You might easily mistake this inconspicuous stairway for the entrance to an underground parking garage — which, in fact, is what it was originally meant to be.
Here where the ancient Romans lived, worked and bathed from the first to the fourth centuries AD, here where tens of thousands of people lived in the Middle Ages, close to where the Cathedral Notre-Dame de Paris was built starting in 1163 AD, here where the authorities in the 19th century had already destroyed hundreds of buildings and displaced their inhabitants, the authorities in the 20th century came up with a typical 20th century plan — to build an underground parking garage for automobiles!
Not everyone thought this was a good idea, however, so as a compromise archeologist were allowed seven years, from 1965 to 1972, to excavate the site and see if there was still anything worth keeping. What they found were the remains of foundations and vestiges of buildings which were constructed between the Gallo-Roman period and the 18th century.
To the annoyance of the automotive lobbies, it was decided to preserve some of these archeological remains and roof them over, forming a pedestrian zone at ground level and a crypt underneath. This was done in 1974, and in 1980 the crypt was opened to the public.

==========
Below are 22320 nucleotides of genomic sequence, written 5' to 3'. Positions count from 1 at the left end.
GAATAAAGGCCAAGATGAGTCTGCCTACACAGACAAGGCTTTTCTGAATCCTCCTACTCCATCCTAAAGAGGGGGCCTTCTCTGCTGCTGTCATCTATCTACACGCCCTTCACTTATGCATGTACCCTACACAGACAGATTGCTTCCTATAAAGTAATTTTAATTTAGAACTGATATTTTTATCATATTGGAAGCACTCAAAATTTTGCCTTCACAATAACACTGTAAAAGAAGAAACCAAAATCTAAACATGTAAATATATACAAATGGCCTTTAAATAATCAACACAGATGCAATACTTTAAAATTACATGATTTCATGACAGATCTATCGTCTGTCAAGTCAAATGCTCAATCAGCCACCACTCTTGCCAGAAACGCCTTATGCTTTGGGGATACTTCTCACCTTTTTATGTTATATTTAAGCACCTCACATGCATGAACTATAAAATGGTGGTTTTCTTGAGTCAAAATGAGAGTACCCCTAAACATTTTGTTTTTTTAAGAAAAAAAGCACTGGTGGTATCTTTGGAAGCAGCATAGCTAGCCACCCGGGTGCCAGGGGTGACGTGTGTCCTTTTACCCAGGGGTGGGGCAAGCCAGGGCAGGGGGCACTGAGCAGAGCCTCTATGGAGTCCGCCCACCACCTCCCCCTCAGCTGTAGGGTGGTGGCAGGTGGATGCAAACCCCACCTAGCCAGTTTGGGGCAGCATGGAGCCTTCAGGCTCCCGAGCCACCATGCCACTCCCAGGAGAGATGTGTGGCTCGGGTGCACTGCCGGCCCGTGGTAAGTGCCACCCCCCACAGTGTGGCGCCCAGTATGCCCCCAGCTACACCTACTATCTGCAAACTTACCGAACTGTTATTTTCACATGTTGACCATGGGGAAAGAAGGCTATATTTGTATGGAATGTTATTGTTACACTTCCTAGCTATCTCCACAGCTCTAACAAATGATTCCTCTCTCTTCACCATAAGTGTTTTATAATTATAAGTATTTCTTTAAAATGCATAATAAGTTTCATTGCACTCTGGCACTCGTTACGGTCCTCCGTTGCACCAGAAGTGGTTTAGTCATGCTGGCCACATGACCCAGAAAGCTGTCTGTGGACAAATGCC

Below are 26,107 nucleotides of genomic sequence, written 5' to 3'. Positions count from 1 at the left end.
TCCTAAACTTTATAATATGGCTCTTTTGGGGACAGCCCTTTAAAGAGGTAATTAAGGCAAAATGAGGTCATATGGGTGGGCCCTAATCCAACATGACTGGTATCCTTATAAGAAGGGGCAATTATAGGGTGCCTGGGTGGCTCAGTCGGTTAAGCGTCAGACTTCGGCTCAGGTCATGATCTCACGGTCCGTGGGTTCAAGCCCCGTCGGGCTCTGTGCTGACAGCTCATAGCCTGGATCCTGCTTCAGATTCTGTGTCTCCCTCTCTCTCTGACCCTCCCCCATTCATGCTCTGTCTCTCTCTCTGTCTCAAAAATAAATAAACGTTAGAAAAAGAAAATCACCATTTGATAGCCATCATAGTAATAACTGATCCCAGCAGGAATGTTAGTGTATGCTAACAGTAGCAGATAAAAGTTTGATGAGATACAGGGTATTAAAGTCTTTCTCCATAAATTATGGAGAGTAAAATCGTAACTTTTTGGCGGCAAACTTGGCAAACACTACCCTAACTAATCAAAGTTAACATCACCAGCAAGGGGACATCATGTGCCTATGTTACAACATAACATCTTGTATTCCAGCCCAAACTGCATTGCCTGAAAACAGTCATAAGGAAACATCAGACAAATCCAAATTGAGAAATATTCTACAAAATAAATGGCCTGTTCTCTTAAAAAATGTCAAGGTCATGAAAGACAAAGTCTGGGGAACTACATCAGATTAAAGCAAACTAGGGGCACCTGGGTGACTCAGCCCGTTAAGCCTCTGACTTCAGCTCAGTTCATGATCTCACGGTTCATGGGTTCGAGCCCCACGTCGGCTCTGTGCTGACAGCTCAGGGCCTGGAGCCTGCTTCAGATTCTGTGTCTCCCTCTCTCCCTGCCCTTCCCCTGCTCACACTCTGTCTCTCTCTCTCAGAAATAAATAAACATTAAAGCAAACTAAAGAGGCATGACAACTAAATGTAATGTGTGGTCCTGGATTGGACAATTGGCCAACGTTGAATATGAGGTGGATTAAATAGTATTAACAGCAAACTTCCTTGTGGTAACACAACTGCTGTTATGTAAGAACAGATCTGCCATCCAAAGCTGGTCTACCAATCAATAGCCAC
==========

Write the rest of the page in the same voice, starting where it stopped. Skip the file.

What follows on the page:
The car-lovers also got their parking garage, however, so now their sacred vehicles can be parked adjacent to the remains of buildings from many centuries. When future archeologists re-discover fragments of these vehicles thousands of years from now, I wonder what theories they will come up with.
Although only a fraction of the original foundations still exist, the effect on us non-archeologists is quite overwhelming. Fortunately, the curators have provided labels, signs and models to help us understand which remains are from which centuries, and what the buildings were used for in various epochs. Also there are audio-guides available in three languages, French, English and Spanish.
There are also large wall posters (though these may change from time to time) explaining the development of the city through various epochs. This one shows a bird’s-eye view of Lutèce, which the Romans called Lutetia, as it was being transformed into Paris in the fourth century AD. To the right in the picture is the Roman arena, which has now been partly reconstructed and is known (in the plural, for some reason) as Les Arènes de Lutèce. Also visible on the right is a small river called the Bièvre (= Beaver), which is now buried in tunnels for its entire course within the city of Paris.
My photos in this post are from 2012. I revised the text in 2020.
See more posts on the Island of the Cité in Paris.